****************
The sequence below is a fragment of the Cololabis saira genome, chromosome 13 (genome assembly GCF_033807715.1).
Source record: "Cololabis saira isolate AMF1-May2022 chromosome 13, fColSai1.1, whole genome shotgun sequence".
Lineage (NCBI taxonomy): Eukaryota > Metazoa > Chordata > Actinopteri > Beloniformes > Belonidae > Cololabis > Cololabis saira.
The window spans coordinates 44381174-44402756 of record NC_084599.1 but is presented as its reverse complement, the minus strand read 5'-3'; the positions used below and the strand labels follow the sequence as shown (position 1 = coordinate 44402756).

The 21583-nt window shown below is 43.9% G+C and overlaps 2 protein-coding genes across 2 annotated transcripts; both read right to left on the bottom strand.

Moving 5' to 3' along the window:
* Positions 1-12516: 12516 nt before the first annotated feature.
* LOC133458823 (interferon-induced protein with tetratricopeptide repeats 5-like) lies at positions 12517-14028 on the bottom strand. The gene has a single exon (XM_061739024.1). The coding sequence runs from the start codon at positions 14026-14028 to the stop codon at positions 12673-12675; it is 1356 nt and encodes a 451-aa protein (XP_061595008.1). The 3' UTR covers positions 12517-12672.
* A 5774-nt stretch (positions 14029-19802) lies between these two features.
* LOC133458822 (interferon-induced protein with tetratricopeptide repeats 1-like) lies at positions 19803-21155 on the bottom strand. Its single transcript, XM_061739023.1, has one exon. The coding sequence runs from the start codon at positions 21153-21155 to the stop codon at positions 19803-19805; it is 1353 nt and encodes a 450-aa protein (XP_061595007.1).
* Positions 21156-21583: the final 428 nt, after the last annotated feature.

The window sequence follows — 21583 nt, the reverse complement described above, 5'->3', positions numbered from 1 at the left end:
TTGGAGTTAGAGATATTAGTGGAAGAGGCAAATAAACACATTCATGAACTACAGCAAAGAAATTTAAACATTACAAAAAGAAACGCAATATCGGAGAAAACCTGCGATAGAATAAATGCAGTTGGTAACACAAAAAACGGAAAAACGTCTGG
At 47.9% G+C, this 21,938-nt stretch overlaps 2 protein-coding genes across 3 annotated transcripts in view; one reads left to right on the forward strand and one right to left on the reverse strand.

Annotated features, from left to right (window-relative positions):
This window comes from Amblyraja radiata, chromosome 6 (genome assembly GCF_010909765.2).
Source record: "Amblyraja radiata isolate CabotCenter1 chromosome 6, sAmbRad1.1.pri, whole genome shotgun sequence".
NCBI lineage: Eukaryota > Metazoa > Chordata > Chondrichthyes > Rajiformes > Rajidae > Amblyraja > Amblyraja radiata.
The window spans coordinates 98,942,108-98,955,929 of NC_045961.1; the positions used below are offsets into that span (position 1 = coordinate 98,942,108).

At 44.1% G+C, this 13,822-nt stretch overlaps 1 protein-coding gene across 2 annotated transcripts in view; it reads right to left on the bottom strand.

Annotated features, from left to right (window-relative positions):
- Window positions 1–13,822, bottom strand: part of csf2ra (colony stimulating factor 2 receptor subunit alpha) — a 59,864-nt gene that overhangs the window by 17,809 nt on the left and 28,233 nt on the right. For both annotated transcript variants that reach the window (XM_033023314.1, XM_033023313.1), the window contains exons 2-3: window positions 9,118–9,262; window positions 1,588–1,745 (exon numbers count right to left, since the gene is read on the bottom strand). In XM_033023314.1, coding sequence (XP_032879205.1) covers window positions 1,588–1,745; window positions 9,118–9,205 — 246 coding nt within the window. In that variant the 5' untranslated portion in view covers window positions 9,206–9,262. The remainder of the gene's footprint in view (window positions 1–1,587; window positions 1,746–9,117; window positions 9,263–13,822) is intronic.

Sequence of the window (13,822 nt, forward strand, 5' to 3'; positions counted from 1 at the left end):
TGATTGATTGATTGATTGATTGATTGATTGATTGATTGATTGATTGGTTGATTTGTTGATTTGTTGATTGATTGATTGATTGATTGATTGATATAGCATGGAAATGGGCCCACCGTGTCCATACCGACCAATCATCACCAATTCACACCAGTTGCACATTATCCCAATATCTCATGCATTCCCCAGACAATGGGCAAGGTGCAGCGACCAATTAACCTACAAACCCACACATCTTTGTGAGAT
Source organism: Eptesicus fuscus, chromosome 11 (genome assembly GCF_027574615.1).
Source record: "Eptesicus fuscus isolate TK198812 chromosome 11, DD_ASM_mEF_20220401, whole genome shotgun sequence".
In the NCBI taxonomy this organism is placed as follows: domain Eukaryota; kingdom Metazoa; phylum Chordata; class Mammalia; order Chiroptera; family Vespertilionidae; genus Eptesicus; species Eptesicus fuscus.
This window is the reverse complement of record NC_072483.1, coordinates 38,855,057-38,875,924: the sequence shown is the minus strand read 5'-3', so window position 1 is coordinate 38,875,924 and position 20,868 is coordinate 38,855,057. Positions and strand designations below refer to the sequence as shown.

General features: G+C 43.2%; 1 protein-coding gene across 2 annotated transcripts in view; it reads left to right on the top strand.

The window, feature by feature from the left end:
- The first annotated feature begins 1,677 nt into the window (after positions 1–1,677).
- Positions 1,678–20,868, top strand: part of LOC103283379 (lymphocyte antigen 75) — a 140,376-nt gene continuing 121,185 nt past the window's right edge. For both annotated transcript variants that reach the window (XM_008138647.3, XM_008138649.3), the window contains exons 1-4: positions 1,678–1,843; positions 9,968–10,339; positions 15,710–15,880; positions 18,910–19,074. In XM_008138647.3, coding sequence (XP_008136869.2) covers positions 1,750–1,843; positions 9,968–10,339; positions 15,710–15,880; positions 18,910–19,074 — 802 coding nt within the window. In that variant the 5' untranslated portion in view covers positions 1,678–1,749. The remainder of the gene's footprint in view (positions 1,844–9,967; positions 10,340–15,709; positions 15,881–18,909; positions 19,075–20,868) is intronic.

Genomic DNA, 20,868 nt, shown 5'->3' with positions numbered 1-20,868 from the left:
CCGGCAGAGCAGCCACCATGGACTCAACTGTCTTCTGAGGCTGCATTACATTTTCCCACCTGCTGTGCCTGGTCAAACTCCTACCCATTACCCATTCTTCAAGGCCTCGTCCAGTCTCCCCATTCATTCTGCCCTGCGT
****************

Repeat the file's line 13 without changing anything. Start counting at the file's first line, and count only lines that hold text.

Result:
TTGGAGTTAGAGATATTAGTGGAAGAGGCAAATAAACACATTCATGAACTACAGCAAAGAAATTTAAACATTACAAAAAGAAACGCAATATCGGAGAAAACCTGCGATAGAATAAATGCAGTTGGTAACACAAAAAACGGAAAAACGTCTGG